In 1845 James K. Polk succeeded John Tyler, Jr., as the 11th president. The U.S. annexed Texas as the 28th state, and the young nation’s “manifest destiny” to occupy all of North America became a popular ideal. The industrial revolution was burgeoning, easing people’s lives with mechanical marvels. By this time, for instance, Cyrus McCormick had created a labor-saving reaper for crops. And with a promise to explain “New Inventions, Scientific Principles, and Curious Works,” the painter and inventor Rufus Porter introduced the first issue of a broadsheet called The Scientific American on August 28, 1845.
Porter was “a mechanical Johnny Appleseed sowing seed of new and ingenious ideas as he traveled through New England and abroad through his journals,” wrote Jean Lipman in Rufus Porter, Yankee Pioneer (Clarkson N. Potter, 1968); you can learn more about him at the Rufus Porter Museum in Bridgton, Me. Porter took out more than 100 patents, but his best-known innovation is his revolver mechanism, which he sold in 1844 to Samuel Colt for $100. Scientific American reflected his broad interests. The inaugural edition lists patents, describes developments such as Samuel Morse’s telegraph and a filter for locomotive smoke, comments on painting portraits and even includes poetry. Find excerpts in a special 50, 100 and 150 Years Ago, starting on page 12; other excerpts from the 1845 issue and a slide show appear at www.ScientificAmerican.com.
True to Porter’s restless nature, he sold the publication after only 10 months to Orson Desaix Munn and Alfred Ely Beach, both in their early 20s. Beach was also an inventor—he designed New York City’s first subway, the Beach Pneumatic Transit (an 1870 issue featured the plans). Scientific American is included in an exhibit at the Newseum in Washington, D.C., on the history of journalism in the 1800s. Munn & Co. had a successful patent agency that shepherded more than 1,000 applications, and it ultimately held Scientific American for more than a century.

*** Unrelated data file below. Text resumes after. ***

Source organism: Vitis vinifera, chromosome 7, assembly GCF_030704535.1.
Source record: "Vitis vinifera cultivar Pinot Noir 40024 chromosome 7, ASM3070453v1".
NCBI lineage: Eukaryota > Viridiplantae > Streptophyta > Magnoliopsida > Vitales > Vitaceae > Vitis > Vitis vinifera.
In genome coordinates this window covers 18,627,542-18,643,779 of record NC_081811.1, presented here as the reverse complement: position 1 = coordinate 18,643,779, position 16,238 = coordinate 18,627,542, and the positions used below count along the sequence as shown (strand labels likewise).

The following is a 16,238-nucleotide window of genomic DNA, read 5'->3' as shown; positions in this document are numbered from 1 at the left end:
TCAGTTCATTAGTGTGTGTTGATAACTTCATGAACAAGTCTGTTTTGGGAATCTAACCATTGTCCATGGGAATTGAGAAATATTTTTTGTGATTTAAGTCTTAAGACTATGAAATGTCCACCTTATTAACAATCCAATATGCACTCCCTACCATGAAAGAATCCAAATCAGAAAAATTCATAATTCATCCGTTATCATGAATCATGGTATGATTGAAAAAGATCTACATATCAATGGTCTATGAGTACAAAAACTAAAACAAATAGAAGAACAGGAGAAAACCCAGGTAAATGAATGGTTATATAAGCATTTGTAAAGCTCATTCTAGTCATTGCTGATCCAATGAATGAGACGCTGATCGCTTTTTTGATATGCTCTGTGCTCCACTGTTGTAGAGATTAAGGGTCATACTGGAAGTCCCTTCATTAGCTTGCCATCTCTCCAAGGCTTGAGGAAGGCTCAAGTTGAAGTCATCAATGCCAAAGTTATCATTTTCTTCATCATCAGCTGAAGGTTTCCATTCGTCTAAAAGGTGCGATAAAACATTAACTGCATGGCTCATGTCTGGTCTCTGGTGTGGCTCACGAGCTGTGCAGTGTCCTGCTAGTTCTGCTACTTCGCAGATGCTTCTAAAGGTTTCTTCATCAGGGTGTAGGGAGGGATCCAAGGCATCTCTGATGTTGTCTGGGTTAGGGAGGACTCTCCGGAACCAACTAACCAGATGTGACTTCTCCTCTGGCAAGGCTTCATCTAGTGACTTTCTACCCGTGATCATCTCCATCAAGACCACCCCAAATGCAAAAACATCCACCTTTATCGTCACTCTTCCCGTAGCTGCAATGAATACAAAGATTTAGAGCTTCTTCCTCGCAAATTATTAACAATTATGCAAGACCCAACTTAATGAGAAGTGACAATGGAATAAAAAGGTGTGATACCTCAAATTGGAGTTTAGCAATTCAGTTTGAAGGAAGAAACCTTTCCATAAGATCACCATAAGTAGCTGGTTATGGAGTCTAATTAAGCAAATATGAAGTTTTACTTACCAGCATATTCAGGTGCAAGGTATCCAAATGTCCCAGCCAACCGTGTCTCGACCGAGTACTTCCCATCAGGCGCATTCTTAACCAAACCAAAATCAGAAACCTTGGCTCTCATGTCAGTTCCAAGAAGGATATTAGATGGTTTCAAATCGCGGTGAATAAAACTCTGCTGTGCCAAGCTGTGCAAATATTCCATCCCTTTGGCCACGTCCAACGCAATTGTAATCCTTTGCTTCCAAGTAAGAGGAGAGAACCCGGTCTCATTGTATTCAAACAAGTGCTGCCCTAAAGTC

When Charles Darwin published On the Origin of Species, Scientific American covered it. Thomas Edison came into the office and demonstrated his work for the staff. With editorials and silver trophies to reward flights of increasing distances, the editors goaded the Wright brothers to reveal details of their flying machines. Albert Einstein once penned an article for our pages. The magazine saw the U.S. through its Sputnik moment and the start of the “space age.”
This is Scientific American’s 165-year heritage as the country’s oldest continuously published magazine. Yet in every issue, the magazine is new again, with its scientist authors, many of them Nobel Prize winners, and top journalists describing the latest in science and technology. In this edition, feature articles cover everything from threats to the computers we now rely on (“The Hacker in Your Hardware,”) to devices that will make “fantastic voyages” in medicine a reality (“Robot Pills,”) to extrasolar Earth-like planets that might harbor life (“Planets We Could Call Home,”). Fittingly, we include a special report on “Origins”.
So Happy Birthday to Scientific American this month. We hope you will join us in celebrating the renewal and positive force of science in our world every day.